'Yes, indeed, Mon Commandant.' Bond received an extra two teeth in the enthusiastic smile.' The lady is a good friend of the house. The father is a very big industrial from the South. She is La Comtesse Teresa di Vicenzo. Monsieur must surely have read of her in the papers. Madame la Comtesse is a lady - how shall I put it?' - the smile became secret, between men - 'a lady, shall we say, who lives life to the full.'

'Ah, yes. Thank you. And how has the season been?'

The small talk continued as the manager personally took Bond up in the lift and showed him into one of the handsome grey and white Directoire rooms with the deep rose coverlet on the bed that Bond remembered so well. Then, with a final exchange of courtesies, James Bond was alone.

Bond was faintly disappointed. She sounded a bit grand for him, and he didn't happen to like girls, film stars for instance, who were in any way public property. He liked private girls, girls he could discover himself and make his own. Perhaps, he admitted, there was inverted snobbery in this. Perhaps, even less worthily, it was that the famous ones were less easy to get.

His two battered suitcases came and he unpacked leisurely and then ordered from Room Service a bottle of the Taittin-ger Blanc de Blancs that he had made his traditional drink at Royale. When the bottle, in its frosted silver bucket, came, he drank a quarter of it rather fast and then went into the bathroom and had an ice-cold shower and washed his hair with Pinaud Elixir, that prince among shampoos, to get the dust of the roads out of it. Then he slipped on his dark-blue tropical worsted trousers, white sea-island cotton shirt, socks and black casual shoes (he abhorred shoe-laces), and went and sat by the window and looked out across the promenade to the sea and wondered where he would have dinner and what he would choose to eat.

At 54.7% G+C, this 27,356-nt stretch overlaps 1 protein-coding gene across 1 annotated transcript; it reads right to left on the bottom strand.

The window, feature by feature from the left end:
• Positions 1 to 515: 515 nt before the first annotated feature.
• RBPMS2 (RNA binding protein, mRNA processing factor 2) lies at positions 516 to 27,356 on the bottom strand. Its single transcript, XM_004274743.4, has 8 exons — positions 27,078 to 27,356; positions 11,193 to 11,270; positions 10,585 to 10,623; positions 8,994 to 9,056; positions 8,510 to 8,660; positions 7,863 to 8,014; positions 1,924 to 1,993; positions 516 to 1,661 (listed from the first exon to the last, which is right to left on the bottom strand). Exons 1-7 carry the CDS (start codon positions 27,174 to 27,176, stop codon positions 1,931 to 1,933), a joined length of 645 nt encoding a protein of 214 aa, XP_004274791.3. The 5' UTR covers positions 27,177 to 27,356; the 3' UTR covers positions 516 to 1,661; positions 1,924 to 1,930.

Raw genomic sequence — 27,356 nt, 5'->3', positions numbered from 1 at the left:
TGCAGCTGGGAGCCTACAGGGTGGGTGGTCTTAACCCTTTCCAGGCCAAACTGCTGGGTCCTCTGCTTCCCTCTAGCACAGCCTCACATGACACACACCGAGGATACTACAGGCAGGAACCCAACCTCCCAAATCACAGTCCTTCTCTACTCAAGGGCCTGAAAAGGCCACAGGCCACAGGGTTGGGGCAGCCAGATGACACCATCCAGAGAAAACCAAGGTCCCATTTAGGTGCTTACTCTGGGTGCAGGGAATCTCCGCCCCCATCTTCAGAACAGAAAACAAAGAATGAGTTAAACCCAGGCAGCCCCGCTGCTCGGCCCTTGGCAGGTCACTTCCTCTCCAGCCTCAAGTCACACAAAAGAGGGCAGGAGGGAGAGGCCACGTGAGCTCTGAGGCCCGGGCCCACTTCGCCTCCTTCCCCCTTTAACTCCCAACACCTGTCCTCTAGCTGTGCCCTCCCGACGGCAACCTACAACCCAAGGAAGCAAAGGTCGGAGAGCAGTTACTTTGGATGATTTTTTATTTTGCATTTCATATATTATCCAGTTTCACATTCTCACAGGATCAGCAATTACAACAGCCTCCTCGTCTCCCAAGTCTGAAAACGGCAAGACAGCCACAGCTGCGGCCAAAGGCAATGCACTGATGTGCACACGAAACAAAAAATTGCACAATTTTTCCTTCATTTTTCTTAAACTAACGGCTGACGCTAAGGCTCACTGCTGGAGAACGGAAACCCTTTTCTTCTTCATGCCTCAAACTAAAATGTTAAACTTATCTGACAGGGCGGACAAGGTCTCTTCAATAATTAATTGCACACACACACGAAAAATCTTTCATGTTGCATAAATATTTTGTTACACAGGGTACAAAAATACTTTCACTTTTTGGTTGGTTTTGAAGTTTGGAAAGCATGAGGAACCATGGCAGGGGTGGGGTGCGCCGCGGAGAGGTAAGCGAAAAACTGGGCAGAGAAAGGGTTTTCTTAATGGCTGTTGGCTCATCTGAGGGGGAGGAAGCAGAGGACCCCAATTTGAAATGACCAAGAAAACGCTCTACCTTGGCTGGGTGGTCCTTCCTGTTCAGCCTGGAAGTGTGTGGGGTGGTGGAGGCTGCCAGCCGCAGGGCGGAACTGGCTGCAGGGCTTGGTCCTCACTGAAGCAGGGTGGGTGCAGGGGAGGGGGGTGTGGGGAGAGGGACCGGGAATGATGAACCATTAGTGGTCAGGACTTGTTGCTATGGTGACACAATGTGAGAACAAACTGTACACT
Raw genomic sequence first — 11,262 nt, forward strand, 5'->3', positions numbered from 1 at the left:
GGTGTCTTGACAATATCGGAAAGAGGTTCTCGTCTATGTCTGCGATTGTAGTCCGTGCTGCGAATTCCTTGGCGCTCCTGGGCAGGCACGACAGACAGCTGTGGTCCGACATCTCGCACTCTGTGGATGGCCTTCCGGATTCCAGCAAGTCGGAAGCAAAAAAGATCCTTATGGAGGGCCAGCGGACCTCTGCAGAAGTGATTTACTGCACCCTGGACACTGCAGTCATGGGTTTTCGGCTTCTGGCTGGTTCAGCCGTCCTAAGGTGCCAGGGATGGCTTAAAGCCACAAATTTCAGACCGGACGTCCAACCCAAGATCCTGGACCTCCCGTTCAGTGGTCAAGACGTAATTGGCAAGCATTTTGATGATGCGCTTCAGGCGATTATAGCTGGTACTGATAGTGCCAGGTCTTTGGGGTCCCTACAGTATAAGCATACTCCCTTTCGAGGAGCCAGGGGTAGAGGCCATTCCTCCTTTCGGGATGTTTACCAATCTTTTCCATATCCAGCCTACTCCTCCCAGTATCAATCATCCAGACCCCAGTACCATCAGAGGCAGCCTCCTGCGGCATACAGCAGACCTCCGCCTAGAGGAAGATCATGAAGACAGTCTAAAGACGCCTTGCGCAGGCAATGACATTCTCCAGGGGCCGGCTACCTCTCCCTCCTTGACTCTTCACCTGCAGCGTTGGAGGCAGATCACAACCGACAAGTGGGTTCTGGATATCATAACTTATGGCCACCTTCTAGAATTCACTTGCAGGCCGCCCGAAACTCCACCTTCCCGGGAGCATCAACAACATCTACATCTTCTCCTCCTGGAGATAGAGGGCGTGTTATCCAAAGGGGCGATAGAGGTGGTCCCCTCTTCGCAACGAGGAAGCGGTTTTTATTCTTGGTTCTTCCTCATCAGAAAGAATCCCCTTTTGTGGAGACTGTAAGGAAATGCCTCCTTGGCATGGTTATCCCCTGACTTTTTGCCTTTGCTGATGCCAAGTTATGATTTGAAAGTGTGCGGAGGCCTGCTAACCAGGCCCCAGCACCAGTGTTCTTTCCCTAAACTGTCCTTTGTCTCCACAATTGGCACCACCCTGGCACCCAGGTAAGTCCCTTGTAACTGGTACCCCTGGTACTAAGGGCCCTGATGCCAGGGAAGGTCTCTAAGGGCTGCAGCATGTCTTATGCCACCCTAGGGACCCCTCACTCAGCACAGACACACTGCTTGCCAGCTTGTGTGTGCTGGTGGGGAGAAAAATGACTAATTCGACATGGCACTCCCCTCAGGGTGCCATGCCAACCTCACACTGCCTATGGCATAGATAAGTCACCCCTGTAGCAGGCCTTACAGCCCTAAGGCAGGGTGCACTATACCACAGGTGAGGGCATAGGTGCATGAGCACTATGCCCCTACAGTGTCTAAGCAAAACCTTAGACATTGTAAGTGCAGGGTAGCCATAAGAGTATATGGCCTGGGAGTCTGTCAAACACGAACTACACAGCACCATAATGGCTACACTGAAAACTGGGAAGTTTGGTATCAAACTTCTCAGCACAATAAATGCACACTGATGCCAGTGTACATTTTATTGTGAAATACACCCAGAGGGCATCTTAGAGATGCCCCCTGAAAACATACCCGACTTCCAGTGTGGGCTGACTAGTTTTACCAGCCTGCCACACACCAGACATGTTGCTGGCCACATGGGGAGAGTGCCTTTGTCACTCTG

James Bond was not a gourmet. In England he lived on grilled soles, oeufs cocotte and cold roast beef with potato salad. But when travelling abroad, generally by himself, meals were a welcome break in the day, something to look forward to, something to break the tension of fast driving, with its risks taken or avoided, the narrow squeaks, the permanent background of concern for the fitness of his machine. In fact, at this moment, after covering the long stretch from the Italian frontier at Ventimiglia in a comfortable three days (God knew there was no reason to hurry back to Head quartets!), he was fed to the teeth with the sucker-traps for gourmandizing tourists. The 'Hostelleries', the 'Vieilles Auberges', the 'Relais Fleuris' - he had had the lot. He had had their 'Bonnes Tables', and their 'Fines Bouteilles'. He had had their 'Spécialites du Chef - generally a rich sauce of cream and wine and a few button mushrooms concealing poor quality meat or fish. He had had the whole lip-smacking ritual of winemanship and foodmanship and, incidentally, he had had quite enough of the Bisodol that went with it!